North American Repower—California’s leading natural gas engine management and conversion technology company— and Efficient Drivetrains, Inc.—a global leader in developing high-efficiency Plug-in Hybrid Electric Vehicle solution—will convert a fleet of six 26,000 pound, Class-5 medium-duty armored vehicles operated by Sectran Security into PHEV vehicles that run on electricity and renewable natural gas—known as “Zero Emission with Range Extension” vehicles. The collaboration supports the dramatic acceleration in California toward a zero emissions environment. Today, the Sectran Security trucks make frequent stops as part of their highly congested urban routes. At each stop, the engines are kept idling for security purposes, but now risk violating California’s strict diesel idling regulations, which prohibit idling the engine for more than five minutes. With the modernized trucks, Sectran can completely eliminate engine idling by operating in all-electric mode during stop-and-go operations on urban routes and in hybrid-mode during highway operations. When complete, the vehicles possess impressive performance statistics—the demonstration trucks will enable Sectran to reduce annual diesel consumption by 31,000+ gallons, significantly reduce annual fuel costs, and reduce emissions by 99.9 percent. […]”<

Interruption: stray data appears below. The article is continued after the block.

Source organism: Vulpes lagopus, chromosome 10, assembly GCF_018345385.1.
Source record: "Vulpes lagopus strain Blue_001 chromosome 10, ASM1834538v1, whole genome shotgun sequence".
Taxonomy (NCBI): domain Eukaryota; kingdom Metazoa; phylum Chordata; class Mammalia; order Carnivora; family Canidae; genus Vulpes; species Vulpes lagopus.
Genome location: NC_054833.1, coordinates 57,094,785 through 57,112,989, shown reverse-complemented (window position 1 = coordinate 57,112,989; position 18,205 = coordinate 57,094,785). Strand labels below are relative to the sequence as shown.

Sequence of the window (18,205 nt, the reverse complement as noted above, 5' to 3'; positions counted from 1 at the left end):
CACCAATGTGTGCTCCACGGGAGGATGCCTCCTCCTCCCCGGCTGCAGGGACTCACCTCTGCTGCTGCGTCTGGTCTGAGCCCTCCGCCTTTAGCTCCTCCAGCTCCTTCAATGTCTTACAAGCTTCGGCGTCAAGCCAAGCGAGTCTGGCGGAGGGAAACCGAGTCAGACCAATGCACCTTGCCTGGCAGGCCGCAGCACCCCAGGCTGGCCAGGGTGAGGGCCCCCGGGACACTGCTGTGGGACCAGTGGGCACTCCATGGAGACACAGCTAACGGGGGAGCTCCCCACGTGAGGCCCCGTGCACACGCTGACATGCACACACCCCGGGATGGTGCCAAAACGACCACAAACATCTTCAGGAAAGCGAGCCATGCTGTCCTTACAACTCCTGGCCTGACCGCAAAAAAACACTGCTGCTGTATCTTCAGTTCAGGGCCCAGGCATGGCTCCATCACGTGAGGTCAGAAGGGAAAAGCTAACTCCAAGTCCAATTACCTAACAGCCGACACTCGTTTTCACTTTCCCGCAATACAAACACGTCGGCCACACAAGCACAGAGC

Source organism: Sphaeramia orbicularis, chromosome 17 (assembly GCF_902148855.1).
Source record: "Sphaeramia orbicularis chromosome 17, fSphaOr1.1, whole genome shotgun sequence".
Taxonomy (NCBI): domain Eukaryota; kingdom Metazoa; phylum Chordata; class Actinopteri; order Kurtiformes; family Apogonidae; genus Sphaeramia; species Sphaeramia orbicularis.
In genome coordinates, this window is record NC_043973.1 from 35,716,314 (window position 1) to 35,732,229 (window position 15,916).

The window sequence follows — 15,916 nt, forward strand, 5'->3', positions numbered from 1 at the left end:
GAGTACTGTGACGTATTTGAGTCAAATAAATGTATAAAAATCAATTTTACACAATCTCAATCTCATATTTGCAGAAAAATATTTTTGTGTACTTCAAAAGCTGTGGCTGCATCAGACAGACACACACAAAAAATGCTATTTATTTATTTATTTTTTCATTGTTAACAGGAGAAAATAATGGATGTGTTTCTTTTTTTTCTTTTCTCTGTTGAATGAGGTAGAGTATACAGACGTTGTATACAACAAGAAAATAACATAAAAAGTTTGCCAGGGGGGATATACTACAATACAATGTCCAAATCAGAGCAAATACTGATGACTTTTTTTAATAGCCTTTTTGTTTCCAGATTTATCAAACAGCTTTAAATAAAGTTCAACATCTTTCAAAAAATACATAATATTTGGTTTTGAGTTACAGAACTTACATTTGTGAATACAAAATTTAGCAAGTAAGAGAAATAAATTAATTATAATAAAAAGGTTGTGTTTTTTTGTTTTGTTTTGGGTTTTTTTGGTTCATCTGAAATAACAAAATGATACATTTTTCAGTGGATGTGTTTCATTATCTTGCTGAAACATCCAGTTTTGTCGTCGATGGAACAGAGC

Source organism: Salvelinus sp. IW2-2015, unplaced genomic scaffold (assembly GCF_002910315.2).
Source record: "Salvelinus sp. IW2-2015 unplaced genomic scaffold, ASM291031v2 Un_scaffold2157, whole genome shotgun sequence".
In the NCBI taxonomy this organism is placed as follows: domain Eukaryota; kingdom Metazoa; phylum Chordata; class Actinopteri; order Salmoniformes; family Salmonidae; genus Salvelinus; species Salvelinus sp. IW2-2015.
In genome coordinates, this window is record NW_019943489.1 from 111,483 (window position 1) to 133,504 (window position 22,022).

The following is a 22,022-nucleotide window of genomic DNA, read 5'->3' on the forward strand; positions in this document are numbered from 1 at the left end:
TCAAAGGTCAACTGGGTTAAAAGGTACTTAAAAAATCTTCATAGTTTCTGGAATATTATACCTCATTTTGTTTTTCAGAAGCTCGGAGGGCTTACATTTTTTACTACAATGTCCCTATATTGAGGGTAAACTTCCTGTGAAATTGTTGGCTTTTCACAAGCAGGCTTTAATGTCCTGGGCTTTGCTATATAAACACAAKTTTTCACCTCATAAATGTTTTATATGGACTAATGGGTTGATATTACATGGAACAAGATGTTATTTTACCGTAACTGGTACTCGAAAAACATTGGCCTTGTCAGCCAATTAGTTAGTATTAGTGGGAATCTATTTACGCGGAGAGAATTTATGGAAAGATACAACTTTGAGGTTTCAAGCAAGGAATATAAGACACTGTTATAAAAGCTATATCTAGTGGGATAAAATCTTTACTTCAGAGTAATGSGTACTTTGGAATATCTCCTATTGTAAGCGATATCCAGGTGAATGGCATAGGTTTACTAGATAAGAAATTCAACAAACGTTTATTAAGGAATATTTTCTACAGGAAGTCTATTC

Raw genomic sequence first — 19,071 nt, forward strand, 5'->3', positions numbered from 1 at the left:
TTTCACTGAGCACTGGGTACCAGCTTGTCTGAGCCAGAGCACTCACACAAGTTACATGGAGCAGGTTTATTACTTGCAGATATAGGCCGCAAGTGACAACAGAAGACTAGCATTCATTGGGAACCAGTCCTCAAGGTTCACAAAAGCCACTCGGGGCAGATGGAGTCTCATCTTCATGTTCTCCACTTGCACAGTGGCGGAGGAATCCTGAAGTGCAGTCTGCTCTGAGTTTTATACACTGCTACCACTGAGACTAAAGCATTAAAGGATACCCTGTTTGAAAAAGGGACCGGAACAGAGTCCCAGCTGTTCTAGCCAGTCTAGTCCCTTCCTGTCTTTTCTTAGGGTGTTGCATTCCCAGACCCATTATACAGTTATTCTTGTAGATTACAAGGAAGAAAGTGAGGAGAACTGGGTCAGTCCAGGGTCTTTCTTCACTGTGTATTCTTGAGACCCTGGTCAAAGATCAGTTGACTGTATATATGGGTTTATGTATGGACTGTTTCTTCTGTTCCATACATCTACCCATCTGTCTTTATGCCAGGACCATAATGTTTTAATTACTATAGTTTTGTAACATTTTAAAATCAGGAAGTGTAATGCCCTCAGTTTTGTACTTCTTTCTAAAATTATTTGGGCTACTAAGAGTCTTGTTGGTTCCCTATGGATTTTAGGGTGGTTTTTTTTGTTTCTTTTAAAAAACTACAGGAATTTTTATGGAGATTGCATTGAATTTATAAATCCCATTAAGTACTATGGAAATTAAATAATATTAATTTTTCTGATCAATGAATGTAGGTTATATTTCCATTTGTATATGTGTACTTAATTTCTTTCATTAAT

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Nonpetroleum share of transportation fuel energy at highest level since 1954

“In the United States, petroleum is by far the most-consumed transportation fuel. But recently the share of fuels other than petroleum for U.S. transportation has increased to its highest level since 1954, a time when the use of coal-fired steam locomotives was declining and automobile use was growing rapidly.”

Source: www.eia.gov

>” […] After nearly 50 years of relative stability at about 4%, the nonpetroleum share started increasing steadily in the mid-2000s, reaching 8.5% in 2014. Of the nonpetroleum fuels used for transportation, fuel ethanol has grown most rapidly in recent years, increasing by nearly one quadrillion British thermal units (Btu) between 2000 and 2014. Nearly all of the ethanol consumed was blended into gasoline in blends of 10% or less, but a small amount was used in vehicles capable of running on higher blends as the availability of those flexible-fuel vehicles grew. Consumption of biodiesel, most of it blended into diesel fuel for use in trucks and buses, grew to more than 180 trillion Btu by 2014.

In 2014, transportation use of natural gas reached a historic high of 946 trillion Btu, 3.5% of all natural gas used in the United States. Transportation natural gas is mostly used in the operation of pipelines, primarily to run compressor stations and to deliver natural gas to consumers. Natural gas used to fuel vehicles, although a much smaller amount, has more than doubled since 2000.